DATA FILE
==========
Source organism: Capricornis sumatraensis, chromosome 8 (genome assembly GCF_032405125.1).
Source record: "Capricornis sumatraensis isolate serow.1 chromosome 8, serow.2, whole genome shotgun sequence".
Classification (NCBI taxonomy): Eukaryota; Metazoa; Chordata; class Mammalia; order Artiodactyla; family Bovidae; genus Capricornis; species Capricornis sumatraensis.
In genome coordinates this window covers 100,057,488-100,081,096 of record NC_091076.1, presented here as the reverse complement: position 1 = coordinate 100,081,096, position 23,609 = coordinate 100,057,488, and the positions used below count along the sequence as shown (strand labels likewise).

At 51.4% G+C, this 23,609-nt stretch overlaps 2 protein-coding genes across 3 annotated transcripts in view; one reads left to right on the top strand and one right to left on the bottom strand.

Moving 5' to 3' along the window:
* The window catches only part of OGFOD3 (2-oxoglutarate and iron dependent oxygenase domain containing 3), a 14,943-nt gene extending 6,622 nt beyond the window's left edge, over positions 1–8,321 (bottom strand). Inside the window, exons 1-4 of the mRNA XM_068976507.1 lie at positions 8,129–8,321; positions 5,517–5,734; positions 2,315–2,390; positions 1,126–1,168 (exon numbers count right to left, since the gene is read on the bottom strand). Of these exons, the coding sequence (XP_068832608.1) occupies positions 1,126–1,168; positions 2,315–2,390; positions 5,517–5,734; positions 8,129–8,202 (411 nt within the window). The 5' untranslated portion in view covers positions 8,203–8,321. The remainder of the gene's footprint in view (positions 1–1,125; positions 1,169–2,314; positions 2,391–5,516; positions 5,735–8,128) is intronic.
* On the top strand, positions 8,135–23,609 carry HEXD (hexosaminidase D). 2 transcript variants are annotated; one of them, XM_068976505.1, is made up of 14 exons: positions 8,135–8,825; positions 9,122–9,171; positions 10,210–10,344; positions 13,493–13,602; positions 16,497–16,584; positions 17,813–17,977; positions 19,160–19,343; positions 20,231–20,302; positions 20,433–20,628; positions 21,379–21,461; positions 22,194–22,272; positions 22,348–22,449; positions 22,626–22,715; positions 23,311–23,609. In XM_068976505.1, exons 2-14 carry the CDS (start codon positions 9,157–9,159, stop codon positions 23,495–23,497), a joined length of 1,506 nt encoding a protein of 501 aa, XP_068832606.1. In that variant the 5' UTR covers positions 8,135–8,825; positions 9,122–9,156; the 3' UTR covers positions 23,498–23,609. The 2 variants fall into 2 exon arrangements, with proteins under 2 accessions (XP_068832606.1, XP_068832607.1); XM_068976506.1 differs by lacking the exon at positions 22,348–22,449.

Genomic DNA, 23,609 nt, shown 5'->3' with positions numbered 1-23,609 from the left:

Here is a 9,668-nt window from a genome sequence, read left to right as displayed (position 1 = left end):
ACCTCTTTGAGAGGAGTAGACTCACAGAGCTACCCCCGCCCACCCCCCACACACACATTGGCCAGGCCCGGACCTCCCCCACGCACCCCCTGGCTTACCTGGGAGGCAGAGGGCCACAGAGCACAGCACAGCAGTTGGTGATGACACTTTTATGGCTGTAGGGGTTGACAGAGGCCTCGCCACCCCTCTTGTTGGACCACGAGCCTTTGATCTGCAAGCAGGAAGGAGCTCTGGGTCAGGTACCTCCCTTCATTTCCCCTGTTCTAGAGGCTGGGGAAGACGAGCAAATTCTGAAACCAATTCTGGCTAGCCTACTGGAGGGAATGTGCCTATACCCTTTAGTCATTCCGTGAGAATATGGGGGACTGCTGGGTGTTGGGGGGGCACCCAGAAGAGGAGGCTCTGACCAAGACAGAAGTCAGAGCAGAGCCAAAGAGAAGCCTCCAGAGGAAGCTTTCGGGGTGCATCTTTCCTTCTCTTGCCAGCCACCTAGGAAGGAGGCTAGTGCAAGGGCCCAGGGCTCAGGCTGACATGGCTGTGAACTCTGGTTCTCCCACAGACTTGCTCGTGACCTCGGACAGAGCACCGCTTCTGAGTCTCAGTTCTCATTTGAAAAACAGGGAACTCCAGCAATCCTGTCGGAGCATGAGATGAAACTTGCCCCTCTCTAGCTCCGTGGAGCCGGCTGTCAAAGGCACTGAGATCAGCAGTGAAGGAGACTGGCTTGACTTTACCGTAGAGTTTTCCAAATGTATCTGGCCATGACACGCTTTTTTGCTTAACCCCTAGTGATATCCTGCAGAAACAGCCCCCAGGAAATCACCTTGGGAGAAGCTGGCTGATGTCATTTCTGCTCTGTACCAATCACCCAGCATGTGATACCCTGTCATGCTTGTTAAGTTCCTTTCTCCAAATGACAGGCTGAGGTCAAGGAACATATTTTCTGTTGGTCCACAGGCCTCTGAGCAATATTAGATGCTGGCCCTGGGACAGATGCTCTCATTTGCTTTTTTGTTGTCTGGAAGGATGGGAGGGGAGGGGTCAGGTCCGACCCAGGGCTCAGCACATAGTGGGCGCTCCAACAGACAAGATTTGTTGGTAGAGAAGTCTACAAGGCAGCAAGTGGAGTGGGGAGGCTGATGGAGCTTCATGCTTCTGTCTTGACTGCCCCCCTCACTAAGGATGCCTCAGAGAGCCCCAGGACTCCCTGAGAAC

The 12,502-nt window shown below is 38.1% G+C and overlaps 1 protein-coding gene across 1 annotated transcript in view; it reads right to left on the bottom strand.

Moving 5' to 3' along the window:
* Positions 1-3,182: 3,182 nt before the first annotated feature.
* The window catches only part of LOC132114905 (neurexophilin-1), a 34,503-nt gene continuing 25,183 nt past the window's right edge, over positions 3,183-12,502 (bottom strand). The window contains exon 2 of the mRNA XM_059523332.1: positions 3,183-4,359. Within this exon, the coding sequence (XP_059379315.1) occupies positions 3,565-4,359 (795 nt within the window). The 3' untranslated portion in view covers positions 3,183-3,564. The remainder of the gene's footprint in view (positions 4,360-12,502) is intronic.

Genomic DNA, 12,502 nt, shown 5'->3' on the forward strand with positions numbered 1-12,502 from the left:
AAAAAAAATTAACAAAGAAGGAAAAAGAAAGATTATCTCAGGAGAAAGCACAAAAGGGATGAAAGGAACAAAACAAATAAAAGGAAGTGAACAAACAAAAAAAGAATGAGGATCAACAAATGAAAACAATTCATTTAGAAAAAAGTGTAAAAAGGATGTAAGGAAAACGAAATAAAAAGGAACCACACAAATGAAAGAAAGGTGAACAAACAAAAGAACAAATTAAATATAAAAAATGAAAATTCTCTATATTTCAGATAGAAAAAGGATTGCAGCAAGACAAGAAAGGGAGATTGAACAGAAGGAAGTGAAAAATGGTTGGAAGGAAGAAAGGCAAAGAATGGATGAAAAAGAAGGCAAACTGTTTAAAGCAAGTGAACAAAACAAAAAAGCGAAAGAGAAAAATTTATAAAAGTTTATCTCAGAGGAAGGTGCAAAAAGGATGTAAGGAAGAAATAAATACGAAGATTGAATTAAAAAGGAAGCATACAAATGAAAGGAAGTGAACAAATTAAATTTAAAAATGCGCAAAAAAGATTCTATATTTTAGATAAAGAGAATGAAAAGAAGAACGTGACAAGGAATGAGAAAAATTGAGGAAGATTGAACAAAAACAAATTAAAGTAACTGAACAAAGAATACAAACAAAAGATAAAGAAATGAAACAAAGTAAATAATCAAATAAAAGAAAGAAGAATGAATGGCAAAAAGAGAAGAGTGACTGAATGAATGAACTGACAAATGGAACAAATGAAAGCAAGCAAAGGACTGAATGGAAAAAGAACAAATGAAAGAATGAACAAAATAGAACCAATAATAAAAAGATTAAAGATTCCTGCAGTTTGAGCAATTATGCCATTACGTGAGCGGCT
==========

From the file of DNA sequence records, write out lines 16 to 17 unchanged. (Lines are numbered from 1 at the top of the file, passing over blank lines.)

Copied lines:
Genomic DNA, 12,502 nt, shown 5'->3' on the forward strand with positions numbered 1-12,502 from the left:
AAAAAAAATTAACAAAGAAGGAAAAAGAAAGATTATCTCAGGAGAAAGCACAAAAGGGATGAAAGGAACAAAACAAATAAAAGGAAGTGAACAAACAAAAAAAGAATGAGGATCAACAAATGAAAACAATTCATTTAGAAAAAAGTGTAAAAAGGATGTAAGGAAAACGAAATAAAAAGGAACCACACAAATGAAAGAAAGGTGAACAAACAAAAGAACAAATTAAATATAAAAAATGAAAATTCTCTATATTTCAGATAGAAAAAGGATTGCAGCAAGACAAGAAAGGGAGATTGAACAGAAGGAAGTGAAAAATGGTTGGAAGGAAGAAAGGCAAAGAATGGATGAAAAAGAAGGCAAACTGTTTAAAGCAAGTGAACAAAACAAAAAAGCGAAAGAGAAAAATTTATAAAAGTTTATCTCAGAGGAAGGTGCAAAAAGGATGTAAGGAAGAAATAAATACGAAGATTGAATTAAAAAGGAAGCATACAAATGAAAGGAAGTGAACAAATTAAATTTAAAAATGCGCAAAAAAGATTCTATATTTTAGATAAAGAGAATGAAAAGAAGAACGTGACAAGGAATGAGAAAAATTGAGGAAGATTGAACAAAAACAAATTAAAGTAACTGAACAAAGAATACAAACAAAAGATAAAGAAATGAAACAAAGTAAATAATCAAATAAAAGAAAGAAGAATGAATGGCAAAAAGAGAAGAGTGACTGAATGAATGAACTGACAAATGGAACAAATGAAAGCAAGCAAAGGACTGAATGGAAAAAGAACAAATGAAAGAATGAACAAAATAGAACCAATAATAAAAAGATTAAAGATTCCTGCAGTTTGAGCAATTATGCCATTACGTGAGCGGCT